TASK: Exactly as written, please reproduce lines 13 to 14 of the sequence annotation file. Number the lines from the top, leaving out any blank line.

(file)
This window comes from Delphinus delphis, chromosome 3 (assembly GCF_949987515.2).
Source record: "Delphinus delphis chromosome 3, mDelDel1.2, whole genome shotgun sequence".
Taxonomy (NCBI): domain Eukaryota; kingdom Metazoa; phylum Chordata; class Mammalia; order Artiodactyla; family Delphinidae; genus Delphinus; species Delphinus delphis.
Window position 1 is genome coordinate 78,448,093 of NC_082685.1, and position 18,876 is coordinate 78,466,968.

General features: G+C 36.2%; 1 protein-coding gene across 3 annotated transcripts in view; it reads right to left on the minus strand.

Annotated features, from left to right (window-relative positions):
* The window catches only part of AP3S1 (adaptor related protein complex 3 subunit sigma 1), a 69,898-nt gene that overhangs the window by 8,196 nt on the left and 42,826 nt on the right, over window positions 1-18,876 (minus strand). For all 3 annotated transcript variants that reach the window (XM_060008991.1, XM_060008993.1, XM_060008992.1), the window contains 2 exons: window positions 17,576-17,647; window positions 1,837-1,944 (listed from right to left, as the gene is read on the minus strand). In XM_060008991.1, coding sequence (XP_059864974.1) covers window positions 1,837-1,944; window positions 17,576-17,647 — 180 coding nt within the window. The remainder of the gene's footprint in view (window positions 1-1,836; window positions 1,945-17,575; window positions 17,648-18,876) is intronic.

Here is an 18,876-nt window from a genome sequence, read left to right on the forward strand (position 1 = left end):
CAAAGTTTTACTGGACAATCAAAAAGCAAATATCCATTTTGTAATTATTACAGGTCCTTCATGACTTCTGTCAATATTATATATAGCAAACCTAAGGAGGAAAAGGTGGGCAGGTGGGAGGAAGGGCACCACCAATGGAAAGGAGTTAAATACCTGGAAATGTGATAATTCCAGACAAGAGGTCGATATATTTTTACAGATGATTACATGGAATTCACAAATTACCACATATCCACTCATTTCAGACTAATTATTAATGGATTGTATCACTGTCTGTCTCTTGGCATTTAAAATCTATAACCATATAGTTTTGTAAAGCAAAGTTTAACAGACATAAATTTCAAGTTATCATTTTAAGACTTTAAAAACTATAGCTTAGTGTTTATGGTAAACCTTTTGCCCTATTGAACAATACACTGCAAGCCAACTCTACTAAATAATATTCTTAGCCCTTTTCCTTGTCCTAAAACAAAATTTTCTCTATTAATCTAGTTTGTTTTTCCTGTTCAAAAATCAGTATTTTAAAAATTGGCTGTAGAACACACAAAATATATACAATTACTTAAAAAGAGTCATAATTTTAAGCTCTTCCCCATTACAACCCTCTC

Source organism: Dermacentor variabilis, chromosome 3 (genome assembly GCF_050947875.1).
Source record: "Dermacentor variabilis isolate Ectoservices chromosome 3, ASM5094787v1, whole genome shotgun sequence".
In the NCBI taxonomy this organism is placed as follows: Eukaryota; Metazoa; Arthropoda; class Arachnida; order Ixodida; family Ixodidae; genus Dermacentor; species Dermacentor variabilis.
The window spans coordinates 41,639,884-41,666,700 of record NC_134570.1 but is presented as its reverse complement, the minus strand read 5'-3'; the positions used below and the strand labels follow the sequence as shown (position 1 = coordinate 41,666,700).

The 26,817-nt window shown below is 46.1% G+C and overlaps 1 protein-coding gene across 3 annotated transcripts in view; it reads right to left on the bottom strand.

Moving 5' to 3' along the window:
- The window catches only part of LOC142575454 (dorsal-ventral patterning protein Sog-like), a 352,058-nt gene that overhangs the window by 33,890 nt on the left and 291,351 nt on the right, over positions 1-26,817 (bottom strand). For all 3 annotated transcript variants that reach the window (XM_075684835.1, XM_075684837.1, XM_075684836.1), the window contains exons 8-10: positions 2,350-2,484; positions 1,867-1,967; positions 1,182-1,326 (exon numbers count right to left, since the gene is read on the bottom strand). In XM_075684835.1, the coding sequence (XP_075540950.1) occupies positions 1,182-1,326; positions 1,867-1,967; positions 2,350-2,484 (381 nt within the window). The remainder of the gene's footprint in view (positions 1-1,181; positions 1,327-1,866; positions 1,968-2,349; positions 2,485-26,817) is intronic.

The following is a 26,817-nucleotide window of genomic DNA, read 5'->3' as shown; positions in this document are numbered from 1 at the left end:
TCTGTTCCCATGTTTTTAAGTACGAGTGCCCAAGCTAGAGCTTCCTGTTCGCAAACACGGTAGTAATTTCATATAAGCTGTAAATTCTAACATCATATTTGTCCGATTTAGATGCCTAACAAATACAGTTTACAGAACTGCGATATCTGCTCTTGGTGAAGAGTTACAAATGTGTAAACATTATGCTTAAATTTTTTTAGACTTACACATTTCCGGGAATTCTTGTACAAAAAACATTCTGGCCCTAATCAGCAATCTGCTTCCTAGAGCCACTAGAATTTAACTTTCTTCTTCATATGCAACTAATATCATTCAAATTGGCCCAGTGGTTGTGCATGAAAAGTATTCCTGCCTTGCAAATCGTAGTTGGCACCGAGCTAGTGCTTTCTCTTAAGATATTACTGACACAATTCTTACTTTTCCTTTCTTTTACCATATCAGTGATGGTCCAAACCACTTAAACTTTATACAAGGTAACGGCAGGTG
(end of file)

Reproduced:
The window spans coordinates 41,639,884-41,666,700 of record NC_134570.1 but is presented as its reverse complement, the minus strand read 5'-3'; the positions used below and the strand labels follow the sequence as shown (position 1 = coordinate 41,666,700).

The 26,817-nt window shown below is 46.1% G+C and overlaps 1 protein-coding gene across 3 annotated transcripts in view; it reads right to left on the bottom strand.